Why you should (probably) build your 1st dashboard in Excel

When I tell people that I build specialize in building Excel dashboards they ask me the same question over and over again…

Why would you use Excel when there are so many specialty dashboard tools? Aren’t those other dashboard tools better/faster/easier?

And my answer is always the same. Those dashboard tools are better some of the time but there’s only one tool that can be used all of the time…

That’s right, it’s Excel.

“But Josh”, you say, “Excel is for spreadsheets and not for building beautiful dashboards.”

And I’ll tell you what, Excel is a surprisingly powerful dashboard tool, but people just don’t realize the features are available to them.

A bunch of Excel dashboard elements from the Excel Dashboard Toolkit

I’ve written extensively about these features and if you want to learn more you can check out either of these posts:
https://bootcamp.uxdesign.cc/excel-is-your-most-overlooked-design-tool-d5bbae988c92
https://datastudio.medium.com/how-to-make-excel-look-less-like-excel-8eb91b75ab8f

But there’s another huge factor, and it’s one that everyone seems to overlook.

Excel is integrated into almost every organization on earth and almost everyone has a basic understanding of how to use it.

There are very few tools that can make that claim.

You can make Excel look as customized as you want. This little infographic is built entirely in Excel.

Why is that so important? Because people do not want to learn a new software tool and because many organizations have tons of compliance requirements to use new data visualization software.

Some of the popular tools like Tableau, Looker and Qlik are more effective tools for building dashboards but they have a steep learning curve, high price tag and they will be accessing your organization’s most sensitive data.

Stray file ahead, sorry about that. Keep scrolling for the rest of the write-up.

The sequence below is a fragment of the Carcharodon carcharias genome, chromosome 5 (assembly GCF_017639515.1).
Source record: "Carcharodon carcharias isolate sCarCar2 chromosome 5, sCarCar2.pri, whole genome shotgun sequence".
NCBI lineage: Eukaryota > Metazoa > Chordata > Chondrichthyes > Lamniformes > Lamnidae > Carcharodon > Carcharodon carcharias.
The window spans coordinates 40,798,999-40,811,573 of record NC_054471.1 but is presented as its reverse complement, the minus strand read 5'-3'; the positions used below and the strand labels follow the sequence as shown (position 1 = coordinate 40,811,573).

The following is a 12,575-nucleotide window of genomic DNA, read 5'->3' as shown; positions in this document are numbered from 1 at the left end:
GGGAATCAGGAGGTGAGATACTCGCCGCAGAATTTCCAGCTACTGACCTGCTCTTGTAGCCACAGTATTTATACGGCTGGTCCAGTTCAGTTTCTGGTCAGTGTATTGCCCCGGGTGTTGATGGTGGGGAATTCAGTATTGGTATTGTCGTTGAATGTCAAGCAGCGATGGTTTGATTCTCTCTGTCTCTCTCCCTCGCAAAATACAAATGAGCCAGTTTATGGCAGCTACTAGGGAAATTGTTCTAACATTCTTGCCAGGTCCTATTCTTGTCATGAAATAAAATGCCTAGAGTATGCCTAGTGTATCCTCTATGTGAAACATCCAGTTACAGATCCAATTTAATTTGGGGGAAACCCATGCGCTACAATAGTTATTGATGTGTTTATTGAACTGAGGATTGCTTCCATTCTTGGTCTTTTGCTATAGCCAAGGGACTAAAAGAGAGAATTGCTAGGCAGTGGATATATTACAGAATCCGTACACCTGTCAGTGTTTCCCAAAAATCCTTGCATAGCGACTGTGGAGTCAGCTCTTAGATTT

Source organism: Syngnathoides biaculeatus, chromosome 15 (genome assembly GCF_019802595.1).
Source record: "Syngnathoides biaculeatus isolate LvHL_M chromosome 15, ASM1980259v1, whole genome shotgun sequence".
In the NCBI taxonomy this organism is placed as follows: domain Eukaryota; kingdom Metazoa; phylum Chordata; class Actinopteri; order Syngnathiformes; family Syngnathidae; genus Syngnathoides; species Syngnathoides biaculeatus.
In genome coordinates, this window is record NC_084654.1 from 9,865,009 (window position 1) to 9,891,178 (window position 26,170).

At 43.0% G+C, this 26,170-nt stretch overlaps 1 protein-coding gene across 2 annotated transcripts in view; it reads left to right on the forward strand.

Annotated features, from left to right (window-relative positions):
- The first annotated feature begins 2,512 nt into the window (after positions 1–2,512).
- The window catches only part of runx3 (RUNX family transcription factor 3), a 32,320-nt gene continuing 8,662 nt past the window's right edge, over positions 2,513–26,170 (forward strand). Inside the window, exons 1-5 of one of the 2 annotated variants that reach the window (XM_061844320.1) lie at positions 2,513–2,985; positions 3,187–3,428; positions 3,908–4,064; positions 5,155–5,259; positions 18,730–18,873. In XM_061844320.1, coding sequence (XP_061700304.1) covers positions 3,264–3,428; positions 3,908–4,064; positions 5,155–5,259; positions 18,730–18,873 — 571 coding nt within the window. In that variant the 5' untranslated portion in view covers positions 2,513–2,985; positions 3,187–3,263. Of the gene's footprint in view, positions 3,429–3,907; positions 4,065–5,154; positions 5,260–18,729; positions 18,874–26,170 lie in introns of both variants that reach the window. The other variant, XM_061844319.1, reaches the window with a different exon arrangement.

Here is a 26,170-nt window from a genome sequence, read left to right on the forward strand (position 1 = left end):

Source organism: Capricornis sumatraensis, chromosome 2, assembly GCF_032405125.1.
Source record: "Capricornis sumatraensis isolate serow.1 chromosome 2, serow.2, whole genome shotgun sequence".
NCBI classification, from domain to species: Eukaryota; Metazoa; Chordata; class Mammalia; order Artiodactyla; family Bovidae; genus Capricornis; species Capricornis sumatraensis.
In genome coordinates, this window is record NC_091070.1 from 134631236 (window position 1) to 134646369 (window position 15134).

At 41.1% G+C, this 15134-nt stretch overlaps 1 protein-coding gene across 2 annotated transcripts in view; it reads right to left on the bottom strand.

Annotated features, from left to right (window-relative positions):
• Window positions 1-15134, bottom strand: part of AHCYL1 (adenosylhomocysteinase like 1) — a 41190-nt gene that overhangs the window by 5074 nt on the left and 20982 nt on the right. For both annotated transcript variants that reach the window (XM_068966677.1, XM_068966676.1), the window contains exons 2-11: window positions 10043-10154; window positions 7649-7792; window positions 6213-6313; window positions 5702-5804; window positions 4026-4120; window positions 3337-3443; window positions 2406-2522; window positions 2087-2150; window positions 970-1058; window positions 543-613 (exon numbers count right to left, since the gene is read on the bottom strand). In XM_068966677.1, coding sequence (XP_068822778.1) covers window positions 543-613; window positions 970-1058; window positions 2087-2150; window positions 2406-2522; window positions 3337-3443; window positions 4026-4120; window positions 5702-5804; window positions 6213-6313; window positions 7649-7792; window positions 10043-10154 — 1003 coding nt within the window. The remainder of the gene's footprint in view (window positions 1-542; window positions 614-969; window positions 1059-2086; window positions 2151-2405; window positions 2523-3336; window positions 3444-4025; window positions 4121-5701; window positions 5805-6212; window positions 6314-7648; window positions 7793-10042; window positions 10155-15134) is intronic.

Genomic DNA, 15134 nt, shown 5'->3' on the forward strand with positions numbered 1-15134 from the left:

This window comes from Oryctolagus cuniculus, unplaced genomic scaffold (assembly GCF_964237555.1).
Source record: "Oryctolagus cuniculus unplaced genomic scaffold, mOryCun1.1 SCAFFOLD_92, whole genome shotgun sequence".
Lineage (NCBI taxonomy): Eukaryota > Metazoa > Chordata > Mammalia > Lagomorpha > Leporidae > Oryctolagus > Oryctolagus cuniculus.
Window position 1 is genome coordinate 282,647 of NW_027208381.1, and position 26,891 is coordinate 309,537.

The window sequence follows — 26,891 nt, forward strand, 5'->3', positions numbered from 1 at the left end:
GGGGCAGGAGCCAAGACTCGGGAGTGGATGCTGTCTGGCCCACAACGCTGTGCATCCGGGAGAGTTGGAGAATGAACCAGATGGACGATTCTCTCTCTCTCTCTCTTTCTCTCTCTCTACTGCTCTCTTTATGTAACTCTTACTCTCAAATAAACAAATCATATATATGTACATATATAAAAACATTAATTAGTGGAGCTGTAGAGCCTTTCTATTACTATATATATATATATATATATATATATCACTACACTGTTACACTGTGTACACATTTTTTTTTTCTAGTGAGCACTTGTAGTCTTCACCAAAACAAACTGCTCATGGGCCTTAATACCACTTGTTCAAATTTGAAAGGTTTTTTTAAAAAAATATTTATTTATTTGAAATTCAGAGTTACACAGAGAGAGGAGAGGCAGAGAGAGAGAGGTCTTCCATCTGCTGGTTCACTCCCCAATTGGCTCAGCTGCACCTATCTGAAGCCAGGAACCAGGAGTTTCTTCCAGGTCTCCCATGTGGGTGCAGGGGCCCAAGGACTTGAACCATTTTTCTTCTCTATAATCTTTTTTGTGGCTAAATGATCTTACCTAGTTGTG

That means using them requires a substantial investment of your time and money.

This ties into the nature of dashboard projects — they are unpredictable. Sometimes you think you have data available that turns to be unavailable. Sometimes you find out data is delayed, messy, or manually entered. Sometimes a feature you want simply isn’t viable with your current data.

In case you were wondering, you can add 3D dinosaurs to your Excel sheets. It’s a built-in Excel feature.

Building a prototype in Excel lets you surface all those problems early on before you’ve invested too much time and money into your project.

That prototype will also force you to be realistic about what data is available and what visualizations can be built. You can verify what’s possible from the start and surface any big hurdles.

There’s also an interesting phenomenon that I see on many of these Excel prototype projects — people find out that their Excel dashboard works so well that they don’t need to build a new version in another dashboard tool. The prototype is so good that it becomes the final product.

When you can build something in Excel that looks like this ↑ you might decide to just stick with it.

So explore some of Excel’s dashboard features and see if it will work for your project. If you want some help along the way, I teach people about Excel dashboard principles in my free newsletter: https://exceldashboardtemplate.com/newsletter

Here are a few of the templates we’ve sent out in editions of the newsletter:

https://exceldashboardtemplate.com/newsletter

Oh and if you want to buy all the previous templates from the newsletter along with my extensive dashboard toolkit, you can get it here: https://exceldashboardtemplate.com/

All the goodies in the Excel Dashboard Toolkit

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Josh Cottrell-Schloemer

Josh Cottrell-Schloemer

Building data-focused products. Startups acquired=1. Hobby = making Google Data Studio & Excel beautiful.